In 2008, while excavating an ancient building in the archaeological site of Tel Kedesh, near the modern-day border of Israel and Lebanon, a team of archaeologists found a mysterious collection of personal objects that had been buried under a paving stone sometime in the second half of the second century BCE: a terra cotta figurine of Eros (better known in the Anglophone world by his Roman name, Cupid), twenty-three glass game pieces, two metal writing implements, and a fancy bone hairpin.

The objects captured the archaeologists’ attention—and imagination—because they are all quite personal in nature and show signs of relatively high-quality craftsmanship. Aside from the metal writing tools, which had suffered some damage, all were also found in surprisingly good condition, suggesting that they had been buried together both intentionally and carefully. But why? In a 2017 paper, archaeologist Adi Erlich delves into the cultural significance of the objects in hopes of finding some plausible explanation.

Parts of a bronze inkwell from Tel Kedesh: a, bowl with small cover removed; b, bowl with small cover in place; c, frag- ments of a chain that probably once stretched across the top of the lid
Parts of a bronze inkwell from Tel Kedesh: a, bowl with small cover removed; b, bowl with small cover in place; c, frag- ments of a chain that probably once stretched across the top of the lid. P. Lanyi; courtesy Sharon Herbert and Andrea Berlin, Tel Kedesh Excavations.

Erlich was especially intrigued by the presence of the glass gaming pieces, which consisted of eighteen pessoi (small round tokens similar to those used to play mancala) and five astragals (or “knucklebones”). It’s not uncommon for archaeologists to find one or two such pieces scattered throughout archaeological sites—after all, they are small and would have been easily lost.

Finding so many all together is quite unusual, however. In fact, one of the only contexts in which an archaeologist would expect to find this quantity—enough to play a number of well-attested ancient games—would be the graves of children and adolescents, where bereaved Greek parents would deposit game pieces and other playthings as funerary offerings.

Stumped, Erlich turned to literary sources for help. She found a tantalizing—if circumstantial—lead in a dedicatory epigram preserved in the Greek Anthology, an omnibus collection of ancient verse put together by various editors in the Middle Ages. The epigram describes a young woman named Hippe, who, having “bidden farewell to her knucklebones,” gives her prized girlhood hair ornament to the goddess Artemis as an offering, “for the solemn time when she must wed has come.”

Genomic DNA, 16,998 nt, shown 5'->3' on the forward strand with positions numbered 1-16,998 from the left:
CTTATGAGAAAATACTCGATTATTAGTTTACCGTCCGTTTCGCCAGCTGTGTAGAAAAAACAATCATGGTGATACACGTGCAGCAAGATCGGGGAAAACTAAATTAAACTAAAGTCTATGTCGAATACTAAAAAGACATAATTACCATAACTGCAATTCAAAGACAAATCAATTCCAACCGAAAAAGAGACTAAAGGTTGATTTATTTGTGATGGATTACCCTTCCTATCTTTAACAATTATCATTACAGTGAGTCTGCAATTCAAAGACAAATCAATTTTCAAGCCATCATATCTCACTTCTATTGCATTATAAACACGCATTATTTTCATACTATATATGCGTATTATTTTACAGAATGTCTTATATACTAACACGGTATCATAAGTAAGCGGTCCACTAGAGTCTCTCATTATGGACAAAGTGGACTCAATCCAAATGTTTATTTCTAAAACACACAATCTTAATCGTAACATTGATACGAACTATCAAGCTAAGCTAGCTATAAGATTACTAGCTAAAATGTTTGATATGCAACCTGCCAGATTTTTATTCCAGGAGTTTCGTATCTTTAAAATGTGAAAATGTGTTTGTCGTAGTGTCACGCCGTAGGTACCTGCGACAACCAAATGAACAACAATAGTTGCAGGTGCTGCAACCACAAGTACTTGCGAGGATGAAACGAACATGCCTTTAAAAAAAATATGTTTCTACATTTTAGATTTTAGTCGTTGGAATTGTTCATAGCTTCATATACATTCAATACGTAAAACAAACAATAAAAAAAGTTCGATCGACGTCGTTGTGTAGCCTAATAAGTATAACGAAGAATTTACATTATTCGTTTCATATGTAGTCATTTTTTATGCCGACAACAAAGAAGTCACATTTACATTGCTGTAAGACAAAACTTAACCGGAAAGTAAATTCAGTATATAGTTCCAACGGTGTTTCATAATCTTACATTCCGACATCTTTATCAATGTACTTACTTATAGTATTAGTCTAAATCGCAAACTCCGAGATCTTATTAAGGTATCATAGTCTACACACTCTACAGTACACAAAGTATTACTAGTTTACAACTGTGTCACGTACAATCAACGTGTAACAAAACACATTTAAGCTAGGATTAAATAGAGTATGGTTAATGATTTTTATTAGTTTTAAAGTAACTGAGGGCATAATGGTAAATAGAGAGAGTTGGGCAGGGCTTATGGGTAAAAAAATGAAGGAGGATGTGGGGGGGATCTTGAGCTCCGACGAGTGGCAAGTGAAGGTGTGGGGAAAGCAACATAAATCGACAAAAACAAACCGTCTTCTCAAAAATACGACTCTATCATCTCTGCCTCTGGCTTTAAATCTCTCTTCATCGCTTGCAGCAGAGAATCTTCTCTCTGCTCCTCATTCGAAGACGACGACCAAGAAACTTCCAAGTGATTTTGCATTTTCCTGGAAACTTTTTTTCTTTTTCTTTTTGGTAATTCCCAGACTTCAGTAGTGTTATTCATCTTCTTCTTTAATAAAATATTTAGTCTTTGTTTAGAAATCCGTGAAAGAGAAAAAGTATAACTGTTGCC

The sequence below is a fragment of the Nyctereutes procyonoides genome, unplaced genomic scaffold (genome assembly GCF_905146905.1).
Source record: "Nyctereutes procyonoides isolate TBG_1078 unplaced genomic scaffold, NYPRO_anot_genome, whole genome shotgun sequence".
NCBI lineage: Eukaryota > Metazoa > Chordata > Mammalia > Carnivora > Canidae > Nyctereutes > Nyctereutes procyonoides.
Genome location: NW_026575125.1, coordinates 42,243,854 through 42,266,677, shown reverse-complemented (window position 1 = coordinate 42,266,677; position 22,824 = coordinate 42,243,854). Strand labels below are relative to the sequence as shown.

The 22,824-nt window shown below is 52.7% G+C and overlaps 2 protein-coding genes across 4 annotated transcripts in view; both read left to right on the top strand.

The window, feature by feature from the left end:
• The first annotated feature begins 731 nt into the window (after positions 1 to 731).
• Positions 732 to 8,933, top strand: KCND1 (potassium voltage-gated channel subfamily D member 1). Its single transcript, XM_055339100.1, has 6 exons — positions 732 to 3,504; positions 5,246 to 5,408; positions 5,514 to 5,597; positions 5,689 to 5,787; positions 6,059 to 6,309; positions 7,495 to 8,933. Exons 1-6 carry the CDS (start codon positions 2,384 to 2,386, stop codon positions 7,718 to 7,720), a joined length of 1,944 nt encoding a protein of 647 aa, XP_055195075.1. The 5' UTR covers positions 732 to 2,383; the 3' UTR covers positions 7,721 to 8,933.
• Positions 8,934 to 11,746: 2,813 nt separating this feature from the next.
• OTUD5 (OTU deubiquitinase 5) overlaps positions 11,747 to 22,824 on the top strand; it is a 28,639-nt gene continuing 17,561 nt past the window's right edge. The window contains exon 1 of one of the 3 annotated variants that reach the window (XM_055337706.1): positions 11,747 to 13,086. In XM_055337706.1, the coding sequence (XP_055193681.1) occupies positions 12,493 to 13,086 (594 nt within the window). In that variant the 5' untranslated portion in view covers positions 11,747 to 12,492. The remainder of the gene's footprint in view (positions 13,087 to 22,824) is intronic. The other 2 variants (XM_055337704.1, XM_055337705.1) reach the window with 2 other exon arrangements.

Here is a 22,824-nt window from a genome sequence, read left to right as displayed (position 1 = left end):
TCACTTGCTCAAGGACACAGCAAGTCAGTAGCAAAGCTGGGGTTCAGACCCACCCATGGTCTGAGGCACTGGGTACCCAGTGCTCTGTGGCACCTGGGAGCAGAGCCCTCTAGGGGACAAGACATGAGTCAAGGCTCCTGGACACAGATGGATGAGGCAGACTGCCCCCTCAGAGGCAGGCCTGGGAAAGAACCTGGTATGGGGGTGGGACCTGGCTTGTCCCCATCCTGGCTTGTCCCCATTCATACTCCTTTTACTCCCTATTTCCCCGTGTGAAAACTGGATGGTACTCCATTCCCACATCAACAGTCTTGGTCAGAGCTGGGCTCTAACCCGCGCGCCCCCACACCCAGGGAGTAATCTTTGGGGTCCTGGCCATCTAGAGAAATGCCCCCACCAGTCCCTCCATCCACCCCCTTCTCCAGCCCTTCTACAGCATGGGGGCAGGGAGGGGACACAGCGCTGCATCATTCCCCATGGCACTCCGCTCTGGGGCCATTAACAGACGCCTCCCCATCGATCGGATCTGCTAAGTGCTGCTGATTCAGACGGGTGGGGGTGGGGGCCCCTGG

We have no hard evidence about the author of this epigram beyond his name, Antipater, which was relatively common—he could have lived essentially anywhere and at any time in the ancient Greek world. Intriguingly, however, classicists do know of one poet by that name who lived in the late second century BCE in the city of Sidon—quite close in both space and time to the Tel Kedesh hoard.

If Antipater’s epigram does indeed describe a pre-wedding rite of passage that was practiced in the Hellenistic Levant, is it possible that the unknown individual who buried her game pieces and other personal objects at Tel Kedesh had the same motivations as Antipater’s maiden Hippe?

We’ll likely never know for sure. Barring the improbable discovery of unambiguous new physical or textual evidence, Erlich’s interpretation must remain a theory, a story that could plausibly explain how these personal objects ended up under a paving stone.

As archaeological theories go, though, it’s an unusually touching and relatable one: the hoard just might, Erlich concludes, tell “the story of an individual young woman who lived and loved and, perhaps, hoped to live ‘happily ever after.’”

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American Journal of Archaeology, Vol. 121, No. 1 (January 2017), pp. 39-59
Archaeological Institute of America